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AI in Action

As natural early adopters, the co-founders of Greenstone have tasked themselves with demystifying AI for others.

Journalist

Mary Hurley

Greenstone co-founders Grayson Leversha (left) and Freddy Hopkins (right)

Seeing a need to demystify artificial Iitelligence (AI), Grayson Leversha and Freddy Hopkins co-founded consultancy and software development venture Greenstone in 2023. 

“I started the company after I realised there was a big need for businesses to not only implement AI, but also understand it and the power of what it can do for their business,” Leversha says. 

The duo have bootstrapped Greenstone with funds from previous ventures – crypto included –  and both consult and build products for customers with a mantra of getting something out quickly, and building with the customer in mind. 

“We are obsessed with the customer and push for a strong feedback loop. We incentivise our customers to give us strong, honest, constructive criticism on the product,” Leversha says.

Leversha and Hopkins sit down with Caffeine to discuss how they use AI in Greenstone and where they see it going. 

How is AI being used in your business?

Grayson Leversha: Internally, we use AI in many different ways. The most important thing to know is that we have built and are continuing to build an extremely automated software development process. We are building, have already built, and continue to grow our own machine-learning models that write code for us and help us build our products. 

Every day, we try to think about how we can remove a human from the software development process and how that results in quicker times and lower costs. That is, obviously, for our clients and our own products that we release in-house.

What do you say to those who feel threatened by AI? 

GL: With every removal of someone due to AI, there will also be an increase in jobs that need to manage the bots and the AI models. Technology changes have always happened over time. The combine harvester didn’t kill farming. It meant the farmers could become more efficient.

Freddy Hopkins: To get to the stage we are now with human evolution, there have always been disruptors. AI lifts the level so that everyday people can be better at what they do using these tools.

How are you fostering AI literacy within your organisation?

GL: It’s always about that compounding improvement of learning and knowledge. We love what we do, so learning more about AI is not a chore; it’s a hobby. We like to read and watch everything on every medium. We then ask each other: “What do you think about this video? What do you think about the repercussions of that?”

FH: We’ll tag each other in articles. We’re sending things over to debate, especially when new bits of technology come out, to see if we could integrate that ourselves. A lot of new stuff is coming out in the space, and being first in something can be very fruitful.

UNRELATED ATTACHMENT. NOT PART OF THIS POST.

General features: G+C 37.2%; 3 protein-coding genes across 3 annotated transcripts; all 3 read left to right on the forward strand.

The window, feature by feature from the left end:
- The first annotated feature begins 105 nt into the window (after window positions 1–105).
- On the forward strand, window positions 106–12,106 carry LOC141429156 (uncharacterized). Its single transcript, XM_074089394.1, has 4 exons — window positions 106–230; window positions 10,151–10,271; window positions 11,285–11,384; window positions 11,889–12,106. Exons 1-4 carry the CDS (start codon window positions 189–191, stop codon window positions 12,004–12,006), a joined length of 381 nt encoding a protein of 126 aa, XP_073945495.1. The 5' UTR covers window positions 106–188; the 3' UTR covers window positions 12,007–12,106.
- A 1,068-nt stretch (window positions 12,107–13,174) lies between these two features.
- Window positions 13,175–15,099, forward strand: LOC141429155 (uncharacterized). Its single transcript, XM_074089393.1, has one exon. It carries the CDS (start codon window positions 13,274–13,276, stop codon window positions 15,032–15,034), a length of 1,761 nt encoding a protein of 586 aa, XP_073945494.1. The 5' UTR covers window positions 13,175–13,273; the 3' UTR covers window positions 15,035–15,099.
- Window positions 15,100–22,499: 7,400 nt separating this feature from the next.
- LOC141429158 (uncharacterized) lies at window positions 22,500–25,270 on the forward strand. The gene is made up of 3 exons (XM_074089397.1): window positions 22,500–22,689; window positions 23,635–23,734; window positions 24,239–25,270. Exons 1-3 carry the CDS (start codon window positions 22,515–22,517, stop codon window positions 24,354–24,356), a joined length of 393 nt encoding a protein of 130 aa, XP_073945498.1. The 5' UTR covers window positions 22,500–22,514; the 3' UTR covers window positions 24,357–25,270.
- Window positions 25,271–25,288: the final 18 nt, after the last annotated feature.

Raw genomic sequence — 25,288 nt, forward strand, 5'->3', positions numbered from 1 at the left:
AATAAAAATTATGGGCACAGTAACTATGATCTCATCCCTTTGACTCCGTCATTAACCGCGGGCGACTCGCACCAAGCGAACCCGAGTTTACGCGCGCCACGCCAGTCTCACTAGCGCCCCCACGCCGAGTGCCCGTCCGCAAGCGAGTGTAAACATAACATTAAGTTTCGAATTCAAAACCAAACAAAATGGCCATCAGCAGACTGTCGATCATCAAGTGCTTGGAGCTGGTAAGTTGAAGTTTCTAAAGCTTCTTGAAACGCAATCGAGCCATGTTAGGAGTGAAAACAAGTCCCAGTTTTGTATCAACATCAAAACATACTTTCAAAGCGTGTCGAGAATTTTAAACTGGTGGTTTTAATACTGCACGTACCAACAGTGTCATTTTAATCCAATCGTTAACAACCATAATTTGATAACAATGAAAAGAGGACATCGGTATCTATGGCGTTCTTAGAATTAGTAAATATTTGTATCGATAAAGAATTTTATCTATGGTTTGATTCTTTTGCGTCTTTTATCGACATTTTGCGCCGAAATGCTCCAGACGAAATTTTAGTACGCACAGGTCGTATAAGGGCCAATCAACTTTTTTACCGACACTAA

What has been your biggest challenge with AI?

FH: Informing our customers about the benefits that AI can bring to the organisation, whether it’s increasing efficiency, productivity, or customer support, without wanting to make them think that it’s going to replace them.

I didn’t think there would be this much fear-mongering. I thought everyone would be excited about AI because it helps them become better. 

How do you manage privacy concerns?

GL: The models we build and all the data they’re trained upon are internal. If we are building an engine for a client that is trained on their internal data, then obviously, that model is only for that client. We don’t make models based on one company’s data, train them on another company’s data, and then sell them to another business. 

Cloud providers such as Amazon Web Services and Google Cloud need to be held responsible for ensuring good data privacy because, respectfully, there’s only so much businesses can do when they host data on cloud services if there is a leak. 

That can come through legislation. In New Zealand, there needs to be alignment between the government, legislators, AI experts, and the New Zealand public to ensure that the legislation is not only correct but also secure. 

What AI trends are you watching? 

FH: In the last couple of months, GPT4 has come out. The technology can now take voice, video, all these outputs, these mediums that were once barriers for computers to understand, and make them completely understandable. It’s so good for tutoring, for example.

GL: I’m interested in how AI can be used for education and helping people who may have difficulty with human communication or learning disabilities. I have members of my family with some learning difficulties, and they have always been the best in our family at working with technology.

We’re also quite fascinated by Elon Musk’s Neuralink. It’s – well, it’s terrifying – but I’m always an optimist. I see the benefits, and then I say, ‘How can we use AI machine learning to help bring the best out in people?’. 

Journalist

Mary Hurley

Mary Hurley brings three years experience in the online media industry to the Caffeine team. Having previously specialised in environmental and science communications, she looks forward to connecting with founders and exploring the startup scene in Aotearoa New Zealand.

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